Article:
Storing Your Secrets in Azure Websites App Settings

Guest post by Dave White

As more applications move to the cloud, companies are faced with a few new challenges:

  • Azure web applications are frequently managed via portals by IT Professionals and not developers
  • IT Professionals may not have access to the source code to make configuration changes and arguably they shouldn’t need access
  • Applications are making greater use of secured web services provided by 3rd parties and this usually requires secret keys/access codes or account credentials
  • An organizations production API keys and account credentials should be tightly controlled

Because of these new demands, Azure Websites provide a mechanism to store our secret keys in Azure and Azure will take care of inserting them into the running application.

Where to Find the Website Applications Settings

Microsoft has two portals for managing your Azure assets. The old portal at and the new portal at

Old Portal

On the old portal, go to the websites (the globe) on the left hand navigation, select that and then you’ll see a list of your provisioned Azure Websites. Select the one you’d like to manage and go to the CONFIGURE tab and scroll down to the App Settings section.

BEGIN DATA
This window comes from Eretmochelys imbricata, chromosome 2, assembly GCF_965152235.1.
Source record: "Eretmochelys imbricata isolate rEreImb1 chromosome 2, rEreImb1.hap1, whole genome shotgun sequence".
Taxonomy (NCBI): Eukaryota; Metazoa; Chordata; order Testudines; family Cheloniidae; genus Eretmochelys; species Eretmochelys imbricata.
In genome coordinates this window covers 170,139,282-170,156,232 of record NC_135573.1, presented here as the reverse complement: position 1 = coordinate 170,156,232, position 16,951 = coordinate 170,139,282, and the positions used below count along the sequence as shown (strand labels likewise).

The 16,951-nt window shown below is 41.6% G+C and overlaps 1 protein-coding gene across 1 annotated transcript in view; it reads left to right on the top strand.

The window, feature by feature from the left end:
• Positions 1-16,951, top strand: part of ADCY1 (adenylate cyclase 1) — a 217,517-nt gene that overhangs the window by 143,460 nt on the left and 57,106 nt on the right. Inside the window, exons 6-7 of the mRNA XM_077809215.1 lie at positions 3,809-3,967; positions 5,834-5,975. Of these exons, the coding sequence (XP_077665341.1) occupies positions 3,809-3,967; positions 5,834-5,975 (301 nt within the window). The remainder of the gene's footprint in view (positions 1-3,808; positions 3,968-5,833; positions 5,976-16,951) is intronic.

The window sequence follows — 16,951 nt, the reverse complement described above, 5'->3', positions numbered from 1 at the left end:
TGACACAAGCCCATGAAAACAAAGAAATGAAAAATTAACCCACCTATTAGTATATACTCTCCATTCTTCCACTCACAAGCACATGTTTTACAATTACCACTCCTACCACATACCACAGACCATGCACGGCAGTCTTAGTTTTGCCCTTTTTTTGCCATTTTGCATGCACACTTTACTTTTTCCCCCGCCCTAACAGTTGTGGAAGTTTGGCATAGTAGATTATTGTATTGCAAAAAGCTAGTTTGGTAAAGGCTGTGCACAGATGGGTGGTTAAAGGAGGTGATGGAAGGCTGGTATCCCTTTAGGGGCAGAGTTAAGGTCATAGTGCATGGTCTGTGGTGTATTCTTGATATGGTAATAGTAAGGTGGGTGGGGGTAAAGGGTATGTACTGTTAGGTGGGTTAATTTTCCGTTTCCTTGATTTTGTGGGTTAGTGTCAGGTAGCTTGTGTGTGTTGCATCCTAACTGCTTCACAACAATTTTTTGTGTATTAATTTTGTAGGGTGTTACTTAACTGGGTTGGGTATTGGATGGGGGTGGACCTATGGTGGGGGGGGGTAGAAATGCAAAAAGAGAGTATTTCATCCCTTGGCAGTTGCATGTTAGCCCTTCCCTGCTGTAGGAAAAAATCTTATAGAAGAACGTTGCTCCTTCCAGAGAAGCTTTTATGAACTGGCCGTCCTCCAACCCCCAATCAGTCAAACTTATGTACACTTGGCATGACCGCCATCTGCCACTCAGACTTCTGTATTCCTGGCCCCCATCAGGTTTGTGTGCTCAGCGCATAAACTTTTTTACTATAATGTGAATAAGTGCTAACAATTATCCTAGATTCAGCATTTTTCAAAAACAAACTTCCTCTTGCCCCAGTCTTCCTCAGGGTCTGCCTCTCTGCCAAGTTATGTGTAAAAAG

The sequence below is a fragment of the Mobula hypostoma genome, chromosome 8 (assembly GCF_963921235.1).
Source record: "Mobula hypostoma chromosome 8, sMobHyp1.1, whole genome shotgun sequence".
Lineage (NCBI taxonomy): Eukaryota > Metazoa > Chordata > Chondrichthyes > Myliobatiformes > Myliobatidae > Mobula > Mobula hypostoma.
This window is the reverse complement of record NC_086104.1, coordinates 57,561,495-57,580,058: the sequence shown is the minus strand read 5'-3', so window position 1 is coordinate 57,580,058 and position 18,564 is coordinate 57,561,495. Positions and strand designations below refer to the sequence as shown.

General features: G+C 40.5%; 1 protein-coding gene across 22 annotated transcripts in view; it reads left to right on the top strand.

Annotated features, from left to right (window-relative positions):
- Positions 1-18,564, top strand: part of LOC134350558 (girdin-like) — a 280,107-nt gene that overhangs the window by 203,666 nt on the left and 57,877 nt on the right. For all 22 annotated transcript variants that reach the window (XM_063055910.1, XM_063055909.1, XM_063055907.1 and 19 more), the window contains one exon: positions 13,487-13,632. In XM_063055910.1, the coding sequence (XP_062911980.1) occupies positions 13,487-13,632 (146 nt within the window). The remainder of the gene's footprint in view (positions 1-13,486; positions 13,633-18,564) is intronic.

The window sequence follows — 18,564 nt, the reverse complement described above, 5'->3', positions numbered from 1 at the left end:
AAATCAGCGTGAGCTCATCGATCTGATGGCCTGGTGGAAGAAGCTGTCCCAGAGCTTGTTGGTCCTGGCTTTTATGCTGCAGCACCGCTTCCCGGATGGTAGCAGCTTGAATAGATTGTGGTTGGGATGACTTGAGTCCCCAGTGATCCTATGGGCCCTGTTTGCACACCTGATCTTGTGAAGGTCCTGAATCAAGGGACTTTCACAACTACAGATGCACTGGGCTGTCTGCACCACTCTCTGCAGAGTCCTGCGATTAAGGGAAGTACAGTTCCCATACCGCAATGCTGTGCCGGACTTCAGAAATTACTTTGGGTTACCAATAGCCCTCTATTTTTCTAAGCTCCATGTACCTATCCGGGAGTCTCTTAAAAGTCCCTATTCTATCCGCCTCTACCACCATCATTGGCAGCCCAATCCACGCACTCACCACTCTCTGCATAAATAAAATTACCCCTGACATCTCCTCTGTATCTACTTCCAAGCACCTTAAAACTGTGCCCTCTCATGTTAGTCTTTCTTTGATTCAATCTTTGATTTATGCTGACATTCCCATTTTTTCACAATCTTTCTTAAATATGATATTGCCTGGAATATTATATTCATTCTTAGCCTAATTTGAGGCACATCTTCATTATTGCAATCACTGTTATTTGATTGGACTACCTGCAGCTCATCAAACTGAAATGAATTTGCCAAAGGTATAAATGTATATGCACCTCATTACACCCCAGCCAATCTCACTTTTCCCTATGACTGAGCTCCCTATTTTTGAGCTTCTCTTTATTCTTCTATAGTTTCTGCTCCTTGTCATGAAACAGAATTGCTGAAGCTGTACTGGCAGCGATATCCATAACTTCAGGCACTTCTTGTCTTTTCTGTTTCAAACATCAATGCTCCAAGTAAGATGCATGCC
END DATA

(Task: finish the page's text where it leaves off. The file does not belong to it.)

Image 1 – Original Portal ( )

New Portal

On the new Portal, hit the BROWSE button on the left hand navigation and either find your web site in the Recent list, or go down to the Websites and find the web site you’d like to manage in the list provide. Once you have the website blade open

Image 2 – Web Site Blade on new Portal ( )

Image 3 – Web Site – All Settings Blade on new Portal

Image 4 – Site Settings Blade on new Portal

AppSettings and Why We Want to Store Them in Azure

As a web site developer, we have historically stored all of our application settings in a section of the web.config file. This section is called <appSettings> and contains key/value pair entries in the <add key="" value=""/> element. Here is an example of one of my appSettings sections.

Image 5 – appSettings section example